In response to the awards, LeMaster said, “The Book of the Year and Monograph of the Year awards instantiate the importance of transgender cultural performance and rhetorics to the discipline's future. I am both honored and humbled to win these awards (one of which I share with Dr. Amber Johnson). I am honored to be included among fellow GLBTQ scholars whose award-winning work has helped to shape and enrich the discipline, including developing my own thinking.

"And I am humbled to win these awards in light of the recent Club Q tragedy in Colorado Springs ... in which five people were murdered in a queer club, including two transgender workers. More than recognition, these awards help to normalize trans presence in and beyond the discipline. I dedicate this award to my fellow trans and gender-expansive community.”

Assistant professors Liesel Sharabi and Jenna N. Hanchey.

Assistant Professor Jenna N. Hanchey received a New Investigator Award from both the Critical and Cultural Studies Division and the Rhetoric and Theory Communication Division.

She also received an Outstanding Article Award from the Critical and Cultural Studies Division for “African communication studies: a provocation and invitation,” co-authored with Godfried A. Asante.

In her nomination letter for Critical and Cultural Division’s New Investigator Award, one scholar wrote, “I believe that critical future studies will animate the next wave of groundbreaking scholarship in the field, and Hanchey is poised to lead that work through her careful and nuanced attention to the rhetorical dimensions of Africanfuturism.”

In a nomination letter for her New Investigator Award from the Rhetoric and Communication Theory Division, one scholar wrote, “She is a star and I believe she will have a distinguished career. Her early career accomplishments are astounding. I am in awe of how much she has contributed to the field and beyond. She asks big questions and is not afraid to transgress disciplinary or methodological boundaries to find the answers.”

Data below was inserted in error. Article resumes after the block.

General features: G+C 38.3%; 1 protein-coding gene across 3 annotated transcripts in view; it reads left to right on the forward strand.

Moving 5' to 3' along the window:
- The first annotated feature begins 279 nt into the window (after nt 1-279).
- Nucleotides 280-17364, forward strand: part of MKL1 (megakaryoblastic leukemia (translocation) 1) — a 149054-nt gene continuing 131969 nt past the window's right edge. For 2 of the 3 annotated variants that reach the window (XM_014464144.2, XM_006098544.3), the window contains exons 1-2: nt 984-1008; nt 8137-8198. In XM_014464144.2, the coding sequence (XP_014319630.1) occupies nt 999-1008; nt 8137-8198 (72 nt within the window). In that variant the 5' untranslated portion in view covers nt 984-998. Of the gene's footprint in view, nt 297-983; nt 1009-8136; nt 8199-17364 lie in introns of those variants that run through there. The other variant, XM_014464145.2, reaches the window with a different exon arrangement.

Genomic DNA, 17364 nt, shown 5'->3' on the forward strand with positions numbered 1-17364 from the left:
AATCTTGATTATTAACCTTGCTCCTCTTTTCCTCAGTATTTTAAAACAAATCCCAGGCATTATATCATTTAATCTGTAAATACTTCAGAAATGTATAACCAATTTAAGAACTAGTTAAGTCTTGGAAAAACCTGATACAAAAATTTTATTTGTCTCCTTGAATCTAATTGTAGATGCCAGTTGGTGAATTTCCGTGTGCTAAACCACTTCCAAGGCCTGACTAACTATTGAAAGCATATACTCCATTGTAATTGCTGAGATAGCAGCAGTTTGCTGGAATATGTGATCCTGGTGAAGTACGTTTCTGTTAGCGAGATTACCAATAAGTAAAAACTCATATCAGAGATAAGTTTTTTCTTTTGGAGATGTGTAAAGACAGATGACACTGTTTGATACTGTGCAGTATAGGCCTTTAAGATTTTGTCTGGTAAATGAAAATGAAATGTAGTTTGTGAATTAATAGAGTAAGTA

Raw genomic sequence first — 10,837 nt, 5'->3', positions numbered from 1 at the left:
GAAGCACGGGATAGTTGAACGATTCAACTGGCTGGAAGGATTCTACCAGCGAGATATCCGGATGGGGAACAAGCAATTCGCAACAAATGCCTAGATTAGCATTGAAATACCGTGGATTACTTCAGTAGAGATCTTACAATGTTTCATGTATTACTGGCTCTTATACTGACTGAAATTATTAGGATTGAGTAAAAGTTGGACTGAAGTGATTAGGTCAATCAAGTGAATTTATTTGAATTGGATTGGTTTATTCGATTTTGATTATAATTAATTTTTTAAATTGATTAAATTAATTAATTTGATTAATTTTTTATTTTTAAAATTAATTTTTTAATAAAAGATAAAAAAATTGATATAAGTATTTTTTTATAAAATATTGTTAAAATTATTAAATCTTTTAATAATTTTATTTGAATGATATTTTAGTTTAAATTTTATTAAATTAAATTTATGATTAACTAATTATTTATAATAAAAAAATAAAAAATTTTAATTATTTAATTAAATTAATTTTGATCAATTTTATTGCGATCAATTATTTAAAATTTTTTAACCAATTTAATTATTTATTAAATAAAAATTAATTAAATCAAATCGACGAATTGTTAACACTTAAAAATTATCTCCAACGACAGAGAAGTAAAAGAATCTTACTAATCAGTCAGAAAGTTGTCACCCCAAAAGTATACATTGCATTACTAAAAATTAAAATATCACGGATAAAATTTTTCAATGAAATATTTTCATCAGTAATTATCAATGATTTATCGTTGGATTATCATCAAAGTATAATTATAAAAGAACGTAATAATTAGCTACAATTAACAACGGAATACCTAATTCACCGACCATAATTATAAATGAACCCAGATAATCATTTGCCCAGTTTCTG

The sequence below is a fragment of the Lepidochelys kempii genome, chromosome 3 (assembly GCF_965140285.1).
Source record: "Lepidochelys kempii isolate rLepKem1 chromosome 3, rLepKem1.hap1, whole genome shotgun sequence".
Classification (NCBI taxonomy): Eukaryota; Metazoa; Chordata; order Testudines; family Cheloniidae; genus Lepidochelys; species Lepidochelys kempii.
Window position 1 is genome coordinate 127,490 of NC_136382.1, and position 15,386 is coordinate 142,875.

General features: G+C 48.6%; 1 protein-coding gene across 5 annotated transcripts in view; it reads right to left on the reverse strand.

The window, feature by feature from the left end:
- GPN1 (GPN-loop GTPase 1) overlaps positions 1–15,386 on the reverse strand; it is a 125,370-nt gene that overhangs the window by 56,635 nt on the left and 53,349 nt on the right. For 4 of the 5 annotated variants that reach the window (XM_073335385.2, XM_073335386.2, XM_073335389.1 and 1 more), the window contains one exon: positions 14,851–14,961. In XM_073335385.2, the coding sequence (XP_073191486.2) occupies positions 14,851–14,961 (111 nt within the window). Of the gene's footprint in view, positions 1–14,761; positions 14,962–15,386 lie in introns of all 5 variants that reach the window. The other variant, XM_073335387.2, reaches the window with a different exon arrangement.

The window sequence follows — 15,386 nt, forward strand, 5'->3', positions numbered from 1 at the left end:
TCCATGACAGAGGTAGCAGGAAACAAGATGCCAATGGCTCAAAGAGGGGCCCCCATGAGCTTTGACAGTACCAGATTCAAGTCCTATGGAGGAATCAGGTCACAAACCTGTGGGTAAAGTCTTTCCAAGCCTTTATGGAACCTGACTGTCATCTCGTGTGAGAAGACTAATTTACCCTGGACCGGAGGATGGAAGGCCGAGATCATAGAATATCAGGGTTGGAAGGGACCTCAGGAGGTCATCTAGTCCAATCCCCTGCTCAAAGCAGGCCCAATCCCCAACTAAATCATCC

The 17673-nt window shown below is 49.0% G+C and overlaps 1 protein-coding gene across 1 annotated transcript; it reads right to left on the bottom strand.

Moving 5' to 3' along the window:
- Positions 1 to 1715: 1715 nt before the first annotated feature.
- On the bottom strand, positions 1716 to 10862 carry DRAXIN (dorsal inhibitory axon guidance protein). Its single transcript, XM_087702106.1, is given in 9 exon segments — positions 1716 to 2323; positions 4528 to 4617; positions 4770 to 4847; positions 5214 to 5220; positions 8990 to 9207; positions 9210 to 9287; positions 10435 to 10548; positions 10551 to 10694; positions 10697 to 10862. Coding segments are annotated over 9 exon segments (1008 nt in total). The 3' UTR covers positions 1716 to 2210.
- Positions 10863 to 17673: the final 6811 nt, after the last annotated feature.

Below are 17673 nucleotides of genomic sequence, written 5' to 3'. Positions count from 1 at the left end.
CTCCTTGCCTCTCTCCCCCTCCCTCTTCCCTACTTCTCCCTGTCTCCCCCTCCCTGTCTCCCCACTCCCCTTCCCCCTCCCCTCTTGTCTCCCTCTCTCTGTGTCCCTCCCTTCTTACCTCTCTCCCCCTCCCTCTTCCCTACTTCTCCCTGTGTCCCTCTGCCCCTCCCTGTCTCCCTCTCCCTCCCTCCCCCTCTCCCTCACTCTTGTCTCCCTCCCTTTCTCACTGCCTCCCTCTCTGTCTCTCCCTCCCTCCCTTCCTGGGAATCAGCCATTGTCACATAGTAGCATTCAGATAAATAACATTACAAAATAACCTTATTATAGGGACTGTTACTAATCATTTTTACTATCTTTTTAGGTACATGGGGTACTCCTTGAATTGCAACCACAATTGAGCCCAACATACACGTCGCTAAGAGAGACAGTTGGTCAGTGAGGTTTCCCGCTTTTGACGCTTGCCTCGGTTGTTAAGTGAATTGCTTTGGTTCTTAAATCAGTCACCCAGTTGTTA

Accepting these awards, Hanchey said, “That I have been honored with these three awards this year is demonstrative of the growing recognition of African communication studies as a subdiscipline, and the community of African scholars being built in the discipline. I'm overwhelmed with gratitude to Godfried Asante, Joëlle M. Cruz, C. Nthemba Mutua-Mambo and Gloria Nziba Pindi for their conversations and collaborations — without their support and feedback, the research honored by these awards would not have been possible.

"I'm so excited that the field of communication studies is starting to recognize and celebrate scholarship that centers on African epistemologies. I'm particularly proud of the Critical and Cultural Studies Division Outstanding Article Award, as it honors the introductory essay to the double issue of Review of Communication that Godfried Asante and I co-edited. I hope these awards bring more attention to African scholars in the discipline and their brilliant work!”

Assistant Professor Liesel Sharabi received the Early Career Award from the Interpersonal Division.

In a nominating letter, ASU Professor Laura Guerrero wrote, “Dr. Sharabi is a rising star in the area of interpersonal communication who is not only contributing to the academic literature but also giving interpersonal communication a place at the larger table of public discussion about relationships in the 21st century.”

Accepting the award, Sharabi said, “I’m honored to receive this award and grateful to my colleague, Laura Guerrero, for her nomination. It means a lot to have my work recognized by my peers and by the interpersonal communication discipline at large.”

In addition to the faculty awards, several other Hugh Downs School faculty and graduate students were honored at the conference with Top Paper awards:

Doctoral student Marco Denhert and Professor Paul Mongeau

Outstanding Article Award in Human Communication and Technology

"Persuasion in the Age of Artificial Intelligence (AI): Theories and Complications of AI-based Persuasion" by Paul Mongeau and Marco Dehnart.

Top Paper in Communication and Sport

“Finding Belonging in Sport: Narrative Turning-points among Transgender, Gender Non-Conforming Athlete Identities” by Alaina Zanin, Lore/tta LeMaster, Lucy Niess and Haley Lucero.

Top Paper in Spiritual Communication